On a freezing cold day, Zhan Guo stood on a Manhattan street corner. Every available parking space on the surrounding blocks was taken. Turning to the cars driving past, Guo estimated one out of every three was circling the blocks, looking for a place to park.
“Why are they searching? Because [street-parking rates] are too cheap,” Guo says.
Guo researches parking at the Wagner School of Public Policy at New York University, and says studies show that on average, one-third of cars in a downtown area at any given time are looking for parking.
Metered parking in much of Manhattan costs $3.50 an hour, while other blocks require only that cars be moved for twice-weekly street cleaning. That means many people would rather search for street parking than pay for a private garage.
“If you’re a reasonable person, you’re willing to spend maybe thirty minutes searching around, instead of $20 right now into a garage,” he says.
Tell someone the price of their parking meter is too cheap and most people will probably disagree, probably pretty strongly, says Rachel Weinberger with NelsonNygaard Consulting Associates.
Weinberger says the average meter rate nationwide is $1.15. Accounting for inflation, that’s actually roughly about on par with the country’s first meters.
“The first parking meters were installed in the ’30s, really at the behest of a merchant who felt like his employees were parking in front on his store and he couldn’t get them to move,” she says. “So he petitioned the city council to put meters in on his block.”
But if the price of parking hasn’t changed much in real terms, demand for it has. Weinberger says raising prices is difficult, as the process in many cities is more political than scientific.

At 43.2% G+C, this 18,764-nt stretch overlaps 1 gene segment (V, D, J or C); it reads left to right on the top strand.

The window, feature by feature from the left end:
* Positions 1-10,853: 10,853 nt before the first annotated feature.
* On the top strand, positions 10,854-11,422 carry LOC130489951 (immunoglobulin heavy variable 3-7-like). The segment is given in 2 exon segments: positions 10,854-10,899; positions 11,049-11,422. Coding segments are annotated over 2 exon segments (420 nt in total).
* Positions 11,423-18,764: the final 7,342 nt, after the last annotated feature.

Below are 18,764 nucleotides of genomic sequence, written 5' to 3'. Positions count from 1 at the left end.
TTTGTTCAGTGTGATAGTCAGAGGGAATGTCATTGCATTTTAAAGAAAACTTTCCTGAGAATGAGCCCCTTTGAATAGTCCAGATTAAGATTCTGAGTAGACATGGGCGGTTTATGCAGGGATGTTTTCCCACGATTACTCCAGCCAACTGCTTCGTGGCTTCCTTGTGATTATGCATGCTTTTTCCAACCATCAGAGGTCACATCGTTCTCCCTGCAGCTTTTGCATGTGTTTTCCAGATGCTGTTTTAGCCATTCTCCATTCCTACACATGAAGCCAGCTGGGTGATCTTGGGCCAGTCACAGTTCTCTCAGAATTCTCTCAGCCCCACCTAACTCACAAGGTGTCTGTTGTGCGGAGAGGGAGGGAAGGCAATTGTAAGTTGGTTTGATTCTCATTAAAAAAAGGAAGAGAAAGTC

“We sort of lost the will to change the prices,” she says. “It’s particularly humorous to me that someone might be going out to dinner for say $200, and yet they’re loathe to pay $6, let’s say it’s two hours, on top of your $200 dinner bill.”
However, in recent years, some cities, like Seattle, Pasadena and San Francisco have started to use systems that do try to take demand into account when setting the price of parking.
“So every six or eight weeks we adjust the rates up or down by 25 cents an hour or 50 cents an hour,” says Lauren Mattern, the manager of parking policy and technology at the San Francisco Municipal Transportation Agency.
San Francisco recently finished a pilot program to test its new pricing strategy. The city nudges the rates up or down until sensors in the parking spots indicate that at any given time, there’s about one open space per block. Rates were also adjusted based on the day of the week or time of day.
“Then there is a ceiling and a floor to that, so we can go as low as 25 cents an hour or as high as $6 an hour,” she says.
In one neighborhood, she says that meant increasing rates on a busy street, and dropping them on a nearby quieter one.
“Basically by adjusting rates, we’re able to draw some of the demand away from the busier street and give people a bargain for parking on the less popular street,” she explains. “So you’re able to price shop for parking in that neighborhood for the first time.”
Mattern says on the whole, the average price of parking in the pilot neighborhoods actually dropped, and no more circling, looking for a spot.